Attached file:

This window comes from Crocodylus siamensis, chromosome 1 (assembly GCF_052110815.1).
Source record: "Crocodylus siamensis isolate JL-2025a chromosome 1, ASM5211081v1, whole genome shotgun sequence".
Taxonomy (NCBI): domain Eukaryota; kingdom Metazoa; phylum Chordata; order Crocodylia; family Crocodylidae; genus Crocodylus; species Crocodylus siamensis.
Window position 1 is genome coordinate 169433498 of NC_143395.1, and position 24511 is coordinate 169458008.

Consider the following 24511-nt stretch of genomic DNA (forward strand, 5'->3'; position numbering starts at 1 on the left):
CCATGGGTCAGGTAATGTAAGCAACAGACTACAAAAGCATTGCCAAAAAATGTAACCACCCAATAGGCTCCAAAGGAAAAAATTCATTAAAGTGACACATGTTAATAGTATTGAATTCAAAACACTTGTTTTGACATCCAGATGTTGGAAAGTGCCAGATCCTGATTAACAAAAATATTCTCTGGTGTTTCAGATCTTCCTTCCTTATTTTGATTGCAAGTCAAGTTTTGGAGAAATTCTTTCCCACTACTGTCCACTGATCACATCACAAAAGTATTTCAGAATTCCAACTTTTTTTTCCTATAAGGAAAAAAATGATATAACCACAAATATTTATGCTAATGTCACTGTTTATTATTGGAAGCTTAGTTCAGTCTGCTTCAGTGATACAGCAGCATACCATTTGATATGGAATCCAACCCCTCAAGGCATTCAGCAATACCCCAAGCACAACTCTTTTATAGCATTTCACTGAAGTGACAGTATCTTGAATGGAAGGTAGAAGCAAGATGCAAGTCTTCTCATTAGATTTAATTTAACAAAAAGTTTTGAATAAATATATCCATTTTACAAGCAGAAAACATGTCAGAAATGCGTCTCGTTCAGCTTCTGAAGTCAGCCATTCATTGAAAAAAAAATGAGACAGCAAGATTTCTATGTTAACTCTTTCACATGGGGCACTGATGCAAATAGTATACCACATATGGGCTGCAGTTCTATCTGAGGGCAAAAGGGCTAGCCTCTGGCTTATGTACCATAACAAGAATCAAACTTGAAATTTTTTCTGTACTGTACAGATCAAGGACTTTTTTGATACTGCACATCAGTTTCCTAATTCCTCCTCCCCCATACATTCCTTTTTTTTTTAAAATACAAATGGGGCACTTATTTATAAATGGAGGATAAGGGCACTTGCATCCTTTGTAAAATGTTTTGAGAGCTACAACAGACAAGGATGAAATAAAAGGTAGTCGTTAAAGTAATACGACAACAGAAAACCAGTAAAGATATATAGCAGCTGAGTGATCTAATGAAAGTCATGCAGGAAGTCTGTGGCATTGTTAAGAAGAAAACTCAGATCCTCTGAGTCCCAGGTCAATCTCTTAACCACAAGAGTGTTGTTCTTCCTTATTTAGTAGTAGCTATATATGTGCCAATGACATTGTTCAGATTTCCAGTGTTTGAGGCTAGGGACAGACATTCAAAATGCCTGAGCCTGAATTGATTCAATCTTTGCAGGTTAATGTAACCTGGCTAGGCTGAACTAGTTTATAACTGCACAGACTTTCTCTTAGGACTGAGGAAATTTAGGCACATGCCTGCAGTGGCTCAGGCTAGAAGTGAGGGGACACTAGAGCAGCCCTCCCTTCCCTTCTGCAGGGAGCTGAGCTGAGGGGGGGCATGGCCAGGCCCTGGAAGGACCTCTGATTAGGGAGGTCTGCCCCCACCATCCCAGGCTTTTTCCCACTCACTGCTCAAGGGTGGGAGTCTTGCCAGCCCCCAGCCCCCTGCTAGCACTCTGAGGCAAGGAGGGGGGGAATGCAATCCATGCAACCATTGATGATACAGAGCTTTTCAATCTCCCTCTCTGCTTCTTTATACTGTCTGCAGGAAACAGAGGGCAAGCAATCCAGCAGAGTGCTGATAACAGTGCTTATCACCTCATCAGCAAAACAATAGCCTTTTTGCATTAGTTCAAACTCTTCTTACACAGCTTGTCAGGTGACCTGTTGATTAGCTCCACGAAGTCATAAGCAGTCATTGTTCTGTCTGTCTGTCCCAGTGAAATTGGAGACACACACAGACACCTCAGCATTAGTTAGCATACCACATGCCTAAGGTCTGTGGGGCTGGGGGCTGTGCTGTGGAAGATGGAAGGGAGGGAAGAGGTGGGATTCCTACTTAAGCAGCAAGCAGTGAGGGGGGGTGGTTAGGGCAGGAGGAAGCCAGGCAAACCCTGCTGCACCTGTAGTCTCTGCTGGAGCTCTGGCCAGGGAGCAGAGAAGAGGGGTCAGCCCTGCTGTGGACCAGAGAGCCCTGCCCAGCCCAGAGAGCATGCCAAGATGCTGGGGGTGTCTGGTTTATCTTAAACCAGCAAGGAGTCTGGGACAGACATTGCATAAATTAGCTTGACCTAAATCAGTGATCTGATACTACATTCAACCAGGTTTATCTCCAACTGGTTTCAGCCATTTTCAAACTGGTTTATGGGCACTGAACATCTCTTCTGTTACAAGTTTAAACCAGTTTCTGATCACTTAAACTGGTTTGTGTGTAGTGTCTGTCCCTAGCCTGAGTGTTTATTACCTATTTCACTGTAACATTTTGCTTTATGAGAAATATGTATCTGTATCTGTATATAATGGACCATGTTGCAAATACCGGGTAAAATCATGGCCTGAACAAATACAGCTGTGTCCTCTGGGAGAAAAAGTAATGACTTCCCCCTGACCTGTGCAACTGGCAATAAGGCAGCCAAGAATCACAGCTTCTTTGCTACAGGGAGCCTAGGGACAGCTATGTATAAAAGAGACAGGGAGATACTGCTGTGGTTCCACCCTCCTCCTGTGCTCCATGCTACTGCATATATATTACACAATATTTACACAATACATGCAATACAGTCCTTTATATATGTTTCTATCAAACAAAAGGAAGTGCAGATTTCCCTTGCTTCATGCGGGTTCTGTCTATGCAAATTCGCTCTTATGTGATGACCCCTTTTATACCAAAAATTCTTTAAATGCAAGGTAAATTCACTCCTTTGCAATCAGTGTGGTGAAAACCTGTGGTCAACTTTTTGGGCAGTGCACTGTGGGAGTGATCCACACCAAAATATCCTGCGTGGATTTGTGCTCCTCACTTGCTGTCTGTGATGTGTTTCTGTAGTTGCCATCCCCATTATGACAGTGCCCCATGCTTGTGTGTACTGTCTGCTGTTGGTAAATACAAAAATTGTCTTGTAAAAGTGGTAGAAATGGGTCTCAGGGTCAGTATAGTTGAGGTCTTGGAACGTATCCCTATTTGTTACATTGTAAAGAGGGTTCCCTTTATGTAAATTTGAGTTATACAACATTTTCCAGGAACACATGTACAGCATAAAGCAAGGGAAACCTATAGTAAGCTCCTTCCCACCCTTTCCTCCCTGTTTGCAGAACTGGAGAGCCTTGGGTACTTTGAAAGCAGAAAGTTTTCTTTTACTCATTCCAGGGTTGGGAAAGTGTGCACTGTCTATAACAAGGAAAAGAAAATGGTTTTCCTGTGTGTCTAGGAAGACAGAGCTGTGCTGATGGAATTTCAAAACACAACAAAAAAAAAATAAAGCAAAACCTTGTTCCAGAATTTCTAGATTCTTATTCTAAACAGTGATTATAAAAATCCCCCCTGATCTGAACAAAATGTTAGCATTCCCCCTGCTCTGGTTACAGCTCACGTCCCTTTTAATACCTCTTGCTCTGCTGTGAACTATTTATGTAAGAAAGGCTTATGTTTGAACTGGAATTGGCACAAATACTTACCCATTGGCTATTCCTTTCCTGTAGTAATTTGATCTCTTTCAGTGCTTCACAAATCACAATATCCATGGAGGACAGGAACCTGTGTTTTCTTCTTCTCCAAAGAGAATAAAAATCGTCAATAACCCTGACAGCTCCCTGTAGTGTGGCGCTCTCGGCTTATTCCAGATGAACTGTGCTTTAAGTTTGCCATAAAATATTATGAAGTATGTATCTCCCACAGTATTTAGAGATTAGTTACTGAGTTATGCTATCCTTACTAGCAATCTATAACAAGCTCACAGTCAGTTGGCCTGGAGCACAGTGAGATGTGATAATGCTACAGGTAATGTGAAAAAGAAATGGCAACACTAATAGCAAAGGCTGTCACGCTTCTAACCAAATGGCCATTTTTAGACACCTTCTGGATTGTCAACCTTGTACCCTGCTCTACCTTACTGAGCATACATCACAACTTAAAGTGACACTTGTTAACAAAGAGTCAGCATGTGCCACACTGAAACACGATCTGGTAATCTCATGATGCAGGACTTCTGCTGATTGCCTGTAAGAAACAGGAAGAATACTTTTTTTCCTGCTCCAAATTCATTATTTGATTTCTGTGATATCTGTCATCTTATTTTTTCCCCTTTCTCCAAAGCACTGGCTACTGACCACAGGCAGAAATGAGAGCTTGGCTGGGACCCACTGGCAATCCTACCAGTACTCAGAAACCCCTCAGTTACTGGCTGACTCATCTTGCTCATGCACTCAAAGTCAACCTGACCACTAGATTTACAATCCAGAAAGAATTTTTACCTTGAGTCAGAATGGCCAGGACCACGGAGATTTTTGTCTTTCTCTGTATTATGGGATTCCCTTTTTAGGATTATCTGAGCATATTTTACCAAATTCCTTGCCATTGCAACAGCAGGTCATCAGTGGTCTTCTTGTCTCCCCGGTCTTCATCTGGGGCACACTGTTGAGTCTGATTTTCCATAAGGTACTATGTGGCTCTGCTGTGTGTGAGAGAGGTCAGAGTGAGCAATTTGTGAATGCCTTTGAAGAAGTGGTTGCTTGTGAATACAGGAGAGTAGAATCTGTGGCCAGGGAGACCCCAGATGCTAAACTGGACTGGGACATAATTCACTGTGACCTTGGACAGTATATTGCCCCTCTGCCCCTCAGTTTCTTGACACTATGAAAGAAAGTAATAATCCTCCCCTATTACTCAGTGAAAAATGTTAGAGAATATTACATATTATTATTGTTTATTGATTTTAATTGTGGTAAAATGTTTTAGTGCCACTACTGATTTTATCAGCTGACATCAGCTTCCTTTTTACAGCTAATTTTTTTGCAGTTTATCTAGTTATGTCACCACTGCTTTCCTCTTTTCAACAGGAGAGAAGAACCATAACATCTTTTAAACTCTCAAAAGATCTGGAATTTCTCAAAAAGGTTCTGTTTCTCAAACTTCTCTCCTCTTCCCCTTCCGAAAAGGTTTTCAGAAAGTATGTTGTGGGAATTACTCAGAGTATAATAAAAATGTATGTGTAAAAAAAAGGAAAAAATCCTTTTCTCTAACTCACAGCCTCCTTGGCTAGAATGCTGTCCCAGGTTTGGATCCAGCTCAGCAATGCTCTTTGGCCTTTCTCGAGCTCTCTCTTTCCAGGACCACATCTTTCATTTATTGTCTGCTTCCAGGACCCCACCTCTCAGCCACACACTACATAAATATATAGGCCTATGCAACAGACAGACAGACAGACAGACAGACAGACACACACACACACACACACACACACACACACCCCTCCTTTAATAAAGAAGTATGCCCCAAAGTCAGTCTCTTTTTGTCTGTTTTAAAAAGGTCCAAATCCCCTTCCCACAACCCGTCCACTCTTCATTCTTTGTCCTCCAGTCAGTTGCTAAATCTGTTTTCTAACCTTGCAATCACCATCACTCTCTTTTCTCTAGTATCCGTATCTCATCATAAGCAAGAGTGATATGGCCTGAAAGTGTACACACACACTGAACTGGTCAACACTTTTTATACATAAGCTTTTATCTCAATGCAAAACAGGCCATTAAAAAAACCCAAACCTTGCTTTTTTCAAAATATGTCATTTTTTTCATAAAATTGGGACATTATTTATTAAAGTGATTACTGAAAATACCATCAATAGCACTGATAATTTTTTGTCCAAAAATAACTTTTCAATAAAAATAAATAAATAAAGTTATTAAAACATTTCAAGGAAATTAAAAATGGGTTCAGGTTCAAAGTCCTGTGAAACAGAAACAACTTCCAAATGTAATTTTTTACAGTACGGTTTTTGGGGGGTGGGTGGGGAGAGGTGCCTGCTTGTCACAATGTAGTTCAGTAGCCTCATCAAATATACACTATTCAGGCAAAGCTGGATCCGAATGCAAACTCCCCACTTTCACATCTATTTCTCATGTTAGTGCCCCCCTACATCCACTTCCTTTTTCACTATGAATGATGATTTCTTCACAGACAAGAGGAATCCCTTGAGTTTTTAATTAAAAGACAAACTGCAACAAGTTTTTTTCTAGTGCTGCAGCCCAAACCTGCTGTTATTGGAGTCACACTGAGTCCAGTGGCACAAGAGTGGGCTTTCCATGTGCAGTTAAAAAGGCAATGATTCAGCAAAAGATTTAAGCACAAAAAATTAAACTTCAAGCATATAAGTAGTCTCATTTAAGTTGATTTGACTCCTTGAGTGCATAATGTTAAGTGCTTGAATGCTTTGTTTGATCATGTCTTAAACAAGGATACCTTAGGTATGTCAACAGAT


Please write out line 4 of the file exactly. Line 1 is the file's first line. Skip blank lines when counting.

Window position 1 is genome coordinate 169433498 of NC_143395.1, and position 24511 is coordinate 169458008.